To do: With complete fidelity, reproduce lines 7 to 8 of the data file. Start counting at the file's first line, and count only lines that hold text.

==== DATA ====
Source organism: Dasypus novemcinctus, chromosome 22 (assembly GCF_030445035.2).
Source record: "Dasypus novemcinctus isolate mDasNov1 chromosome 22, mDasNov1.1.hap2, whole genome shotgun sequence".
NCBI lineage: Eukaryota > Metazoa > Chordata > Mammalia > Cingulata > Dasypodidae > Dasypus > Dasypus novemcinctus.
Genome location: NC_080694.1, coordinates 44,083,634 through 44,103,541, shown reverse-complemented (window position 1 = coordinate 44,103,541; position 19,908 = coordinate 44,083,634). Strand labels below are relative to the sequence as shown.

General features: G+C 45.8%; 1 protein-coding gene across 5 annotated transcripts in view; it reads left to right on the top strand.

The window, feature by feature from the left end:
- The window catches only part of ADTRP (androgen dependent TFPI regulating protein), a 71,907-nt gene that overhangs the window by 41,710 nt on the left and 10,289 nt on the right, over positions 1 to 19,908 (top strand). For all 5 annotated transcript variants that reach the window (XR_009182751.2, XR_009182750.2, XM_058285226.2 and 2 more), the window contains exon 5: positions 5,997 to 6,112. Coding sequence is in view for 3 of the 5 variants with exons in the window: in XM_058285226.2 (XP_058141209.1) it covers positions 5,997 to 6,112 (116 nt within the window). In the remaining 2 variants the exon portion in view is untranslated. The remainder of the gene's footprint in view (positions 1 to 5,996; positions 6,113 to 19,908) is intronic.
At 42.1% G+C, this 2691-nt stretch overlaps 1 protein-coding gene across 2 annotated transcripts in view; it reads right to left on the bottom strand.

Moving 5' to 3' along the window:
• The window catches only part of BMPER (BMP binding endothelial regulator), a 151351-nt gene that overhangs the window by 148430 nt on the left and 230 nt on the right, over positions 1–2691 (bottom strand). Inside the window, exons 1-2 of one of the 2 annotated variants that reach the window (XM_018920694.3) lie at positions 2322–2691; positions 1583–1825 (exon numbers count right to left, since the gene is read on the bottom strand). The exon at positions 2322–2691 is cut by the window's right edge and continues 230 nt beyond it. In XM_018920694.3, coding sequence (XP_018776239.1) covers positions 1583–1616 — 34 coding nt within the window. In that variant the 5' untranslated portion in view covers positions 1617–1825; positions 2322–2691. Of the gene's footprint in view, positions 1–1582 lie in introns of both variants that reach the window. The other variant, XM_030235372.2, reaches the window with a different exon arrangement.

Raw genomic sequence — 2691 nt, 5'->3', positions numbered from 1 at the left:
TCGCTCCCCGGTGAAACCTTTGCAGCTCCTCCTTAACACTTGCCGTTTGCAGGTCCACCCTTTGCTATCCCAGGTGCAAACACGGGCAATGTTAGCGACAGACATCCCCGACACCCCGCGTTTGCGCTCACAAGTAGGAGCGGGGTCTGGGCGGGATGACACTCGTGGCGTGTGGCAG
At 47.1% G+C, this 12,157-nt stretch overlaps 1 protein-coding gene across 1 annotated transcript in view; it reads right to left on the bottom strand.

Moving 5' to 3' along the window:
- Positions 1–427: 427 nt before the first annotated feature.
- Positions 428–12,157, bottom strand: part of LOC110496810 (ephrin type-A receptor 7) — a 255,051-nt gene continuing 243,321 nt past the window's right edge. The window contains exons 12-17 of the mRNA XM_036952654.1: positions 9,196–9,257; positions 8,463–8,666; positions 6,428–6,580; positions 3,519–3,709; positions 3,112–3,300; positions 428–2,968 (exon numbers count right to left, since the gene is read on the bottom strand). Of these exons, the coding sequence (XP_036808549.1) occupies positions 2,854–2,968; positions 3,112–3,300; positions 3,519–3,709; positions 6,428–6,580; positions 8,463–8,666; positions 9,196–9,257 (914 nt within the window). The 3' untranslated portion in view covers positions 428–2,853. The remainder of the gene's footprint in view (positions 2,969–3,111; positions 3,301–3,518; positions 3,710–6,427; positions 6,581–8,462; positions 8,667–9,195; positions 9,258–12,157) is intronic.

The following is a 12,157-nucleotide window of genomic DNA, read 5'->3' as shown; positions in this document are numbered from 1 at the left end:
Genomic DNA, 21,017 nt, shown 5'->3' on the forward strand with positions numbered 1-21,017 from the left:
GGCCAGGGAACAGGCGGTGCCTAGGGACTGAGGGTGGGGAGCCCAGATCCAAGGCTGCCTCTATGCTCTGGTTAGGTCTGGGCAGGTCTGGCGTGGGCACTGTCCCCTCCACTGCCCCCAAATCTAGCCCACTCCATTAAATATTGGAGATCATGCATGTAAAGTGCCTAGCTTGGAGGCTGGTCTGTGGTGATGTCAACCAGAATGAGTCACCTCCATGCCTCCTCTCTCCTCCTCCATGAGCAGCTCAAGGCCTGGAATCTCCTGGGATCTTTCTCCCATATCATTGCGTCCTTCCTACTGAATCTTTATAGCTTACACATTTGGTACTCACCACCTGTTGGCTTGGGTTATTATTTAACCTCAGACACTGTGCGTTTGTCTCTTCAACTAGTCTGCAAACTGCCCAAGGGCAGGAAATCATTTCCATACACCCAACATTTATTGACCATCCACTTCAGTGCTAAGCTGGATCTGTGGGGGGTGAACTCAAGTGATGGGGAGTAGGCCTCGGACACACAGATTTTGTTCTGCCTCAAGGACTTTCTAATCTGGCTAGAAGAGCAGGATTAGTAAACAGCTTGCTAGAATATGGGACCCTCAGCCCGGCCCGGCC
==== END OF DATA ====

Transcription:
- The window catches only part of ADTRP (androgen dependent TFPI regulating protein), a 71,907-nt gene that overhangs the window by 41,710 nt on the left and 10,289 nt on the right, over positions 1 to 19,908 (top strand). For all 5 annotated transcript variants that reach the window (XR_009182751.2, XR_009182750.2, XM_058285226.2 and 2 more), the window contains exon 5: positions 5,997 to 6,112. Coding sequence is in view for 3 of the 5 variants with exons in the window: in XM_058285226.2 (XP_058141209.1) it covers positions 5,997 to 6,112 (116 nt within the window). In the remaining 2 variants the exon portion in view is untranslated. The remainder of the gene's footprint in view (positions 1 to 5,996; positions 6,113 to 19,908) is intronic.
At 42.1% G+C, this 2691-nt stretch overlaps 1 protein-coding gene across 2 annotated transcripts in view; it reads right to left on the bottom strand.